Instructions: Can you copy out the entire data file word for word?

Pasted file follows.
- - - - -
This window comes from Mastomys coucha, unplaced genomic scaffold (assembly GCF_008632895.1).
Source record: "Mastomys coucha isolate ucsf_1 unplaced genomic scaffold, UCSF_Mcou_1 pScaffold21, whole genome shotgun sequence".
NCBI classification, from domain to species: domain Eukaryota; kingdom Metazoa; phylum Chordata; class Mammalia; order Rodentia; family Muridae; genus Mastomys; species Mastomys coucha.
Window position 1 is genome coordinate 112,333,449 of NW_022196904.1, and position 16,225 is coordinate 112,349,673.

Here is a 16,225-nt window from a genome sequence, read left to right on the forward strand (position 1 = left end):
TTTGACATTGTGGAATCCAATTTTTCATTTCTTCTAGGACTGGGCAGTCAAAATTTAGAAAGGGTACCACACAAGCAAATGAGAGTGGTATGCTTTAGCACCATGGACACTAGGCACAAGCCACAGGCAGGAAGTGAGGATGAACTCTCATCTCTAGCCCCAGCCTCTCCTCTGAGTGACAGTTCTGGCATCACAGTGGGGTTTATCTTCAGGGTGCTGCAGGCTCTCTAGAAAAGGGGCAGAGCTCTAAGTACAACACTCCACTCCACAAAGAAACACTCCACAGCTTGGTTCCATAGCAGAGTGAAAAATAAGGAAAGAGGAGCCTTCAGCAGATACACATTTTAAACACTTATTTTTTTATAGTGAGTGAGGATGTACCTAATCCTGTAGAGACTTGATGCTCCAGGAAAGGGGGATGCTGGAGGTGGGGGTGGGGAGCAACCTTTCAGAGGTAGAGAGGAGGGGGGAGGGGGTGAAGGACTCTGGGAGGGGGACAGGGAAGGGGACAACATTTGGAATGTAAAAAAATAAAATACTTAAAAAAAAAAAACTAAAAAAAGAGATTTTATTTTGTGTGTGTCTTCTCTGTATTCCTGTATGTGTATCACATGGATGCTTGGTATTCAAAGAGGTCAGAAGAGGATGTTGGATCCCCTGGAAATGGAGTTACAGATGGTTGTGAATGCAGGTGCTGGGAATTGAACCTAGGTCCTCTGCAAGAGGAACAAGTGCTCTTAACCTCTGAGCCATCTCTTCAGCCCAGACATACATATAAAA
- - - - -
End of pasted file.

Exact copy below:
This window comes from Mastomys coucha, unplaced genomic scaffold (assembly GCF_008632895.1).
Source record: "Mastomys coucha isolate ucsf_1 unplaced genomic scaffold, UCSF_Mcou_1 pScaffold21, whole genome shotgun sequence".
NCBI classification, from domain to species: domain Eukaryota; kingdom Metazoa; phylum Chordata; class Mammalia; order Rodentia; family Muridae; genus Mastomys; species Mastomys coucha.
Window position 1 is genome coordinate 112,333,449 of NW_022196904.1, and position 16,225 is coordinate 112,349,673.

Here is a 16,225-nt window from a genome sequence, read left to right on the forward strand (position 1 = left end):
TTTGACATTGTGGAATCCAATTTTTCATTTCTTCTAGGACTGGGCAGTCAAAATTTAGAAAGGGTACCACACAAGCAAATGAGAGTGGTATGCTTTAGCACCATGGACACTAGGCACAAGCCACAGGCAGGAAGTGAGGATGAACTCTCATCTCTAGCCCCAGCCTCTCCTCTGAGTGACAGTTCTGGCATCACAGTGGGGTTTATCTTCAGGGTGCTGCAGGCTCTCTAGAAAAGGGGCAGAGCTCTAAGTACAACACTCCACTCCACAAAGAAACACTCCACAGCTTGGTTCCATAGCAGAGTGAAAAATAAGGAAAGAGGAGCCTTCAGCAGATACACATTTTAAACACTTATTTTTTTATAGTGAGTGAGGATGTACCTAATCCTGTAGAGACTTGATGCTCCAGGAAAGGGGGATGCTGGAGGTGGGGGTGGGGAGCAACCTTTCAGAGGTAGAGAGGAGGGGGGAGGGGGTGAAGGACTCTGGGAGGGGGACAGGGAAGGGGACAACATTTGGAATGTAAAAAAATAAAATACTTAAAAAAAAAAAACTAAAAAAAGAGATTTTATTTTGTGTGTGTCTTCTCTGTATTCCTGTATGTGTATCACATGGATGCTTGGTATTCAAAGAGGTCAGAAGAGGATGTTGGATCCCCTGGAAATGGAGTTACAGATGGTTGTGAATGCAGGTGCTGGGAATTGAACCTAGGTCCTCTGCAAGAGGAACAAGTGCTCTTAACCTCTGAGCCATCTCTTCAGCCCAGACATACATATAAAA